Tuesday, December 18, 2012

Tuesday's Tip - turn the page

This is probably fairly obvious, but it is something I do not always do, especially online. 

This is the passport application for my uncle Edward McFadden (1889-1977) from April 1919 from Ancestry.com. 

Besides the information about him:
     1. born in Coal Center, Pennsylvania, 12 March 1889
     2. lives in Pittsburgh
     3. is a salesman
     4. visiting France and Great Britain as part of the Knights of Columbus War Relief
     5. left from New York

It also has information about his father, my great grandfather Dennis McFadden (about 1847-1924).
     1. Dennis emigrated from Londonderry Ireland about 1852
     2. he has no naturalization papers but a discharge from the US Army dated 25 July  
     3. he lived uninterrupted in the US for 67 years 1852-1919
     4. he lived in Coal Center, Roscoe, Monongahela & Pittsburgh, Pennsylvania and
     also the state of Ohio

I logged on to check it a few times to verify the information.  For some reason this last time, I clicked the arrow for the next page and found this: 

Not only does it have his street address, and a physical description of Edward but also a photograph of him from 1919.  I believe this is the earliest photo of him that I have, the others being from the 1930's and 1977.

Then on the next page is the physical description again, along with a letter of introduction from a representative from the Knights of Columbus.

So to sum up, don't forget to turn the page.


  1. I wish I'd read this a year ago! I just found this out myself this week when viewing WWI and WWII draft registration cards.

    1. I know I'm going to go through my files and double check other documents I may have missed things on.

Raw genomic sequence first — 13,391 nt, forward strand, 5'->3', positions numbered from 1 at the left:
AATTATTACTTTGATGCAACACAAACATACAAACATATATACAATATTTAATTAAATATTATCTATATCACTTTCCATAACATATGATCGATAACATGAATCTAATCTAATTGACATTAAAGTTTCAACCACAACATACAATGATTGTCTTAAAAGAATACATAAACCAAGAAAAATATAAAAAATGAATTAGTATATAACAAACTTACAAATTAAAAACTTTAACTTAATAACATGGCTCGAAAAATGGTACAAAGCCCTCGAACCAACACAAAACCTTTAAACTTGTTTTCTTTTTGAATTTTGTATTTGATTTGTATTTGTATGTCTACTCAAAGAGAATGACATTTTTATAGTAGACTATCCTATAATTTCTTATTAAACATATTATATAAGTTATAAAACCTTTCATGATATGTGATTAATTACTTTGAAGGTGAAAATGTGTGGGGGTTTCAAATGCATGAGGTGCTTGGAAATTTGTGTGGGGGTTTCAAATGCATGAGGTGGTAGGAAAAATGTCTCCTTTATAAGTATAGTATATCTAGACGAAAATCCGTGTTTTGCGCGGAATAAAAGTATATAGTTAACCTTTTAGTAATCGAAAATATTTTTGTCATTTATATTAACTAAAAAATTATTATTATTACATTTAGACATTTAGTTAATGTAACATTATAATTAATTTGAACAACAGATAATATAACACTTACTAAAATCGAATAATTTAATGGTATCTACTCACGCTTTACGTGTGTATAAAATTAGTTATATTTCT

2. Not only did this post alert me to look for passport applications, it reminded me to turn the page. I just did a post about "An Early Christmas Gift." Found a document in google books, and I mention it because not only did I need to turn the page but I needed to read very carefully what was there. If fact I'll be going through it many times while I am transcribing the letters of my gg grandfather.

  3. I had something similar happen. In 1996 I received a 29 page typed family tree from a distant cousin. Very helpful cuz the last name was Miller and it's hard to keep all the Millers straight. In 2008, I received the same tree from another relative, this time names of cemeteries were added to the first couple of pages and I recorded those and filed the tree. A couple of weeks ago, I took it out again and discovered the second tree had 32 pages, somehow the first tree didn't have those last three pages!!!! So I learned alot more about the family, and I had it for several years.

    1. Neat story, and why I still keep all my paper documents and files after scanning. You never know what you may have missed.

  4. I am not perfect at turning things over either. However, I turned over a bracelet that I photographed and on the 'inside' I found "With Love, Louise". Aww... my grandmother gave my grandfather a great bracelet and inscribed it with her love. That way, when grandpa was fighting in World War II, he'd have her love on his wrist to remind him that she was keeping the home fires burning!

    In any case, I didn't flip the page but I looked at the opposing page of a marriage certificate once. I had saved a marriage certificate and cropped it in to the 'important facts' as it was a record with three certificates on one. One day I was reviewing the file and saw that the opposing page was blank, except for some handwriting across from the certificate belonging to my family. Wouldn't you know, I FINALLY found the name of my 3 great-grandmother's father. Woo-hoo.

    So yep, turn the page, look at the opposing page, turn things over. It takes time to be a natural at this, but when we do these things, we can learn new information. So cool to see the photo on the passport application. Lucky you!

    1. That is cool you were able to find the name on the other page. I'm definitely more careful when cropping and copying now than when I started. Live and learn.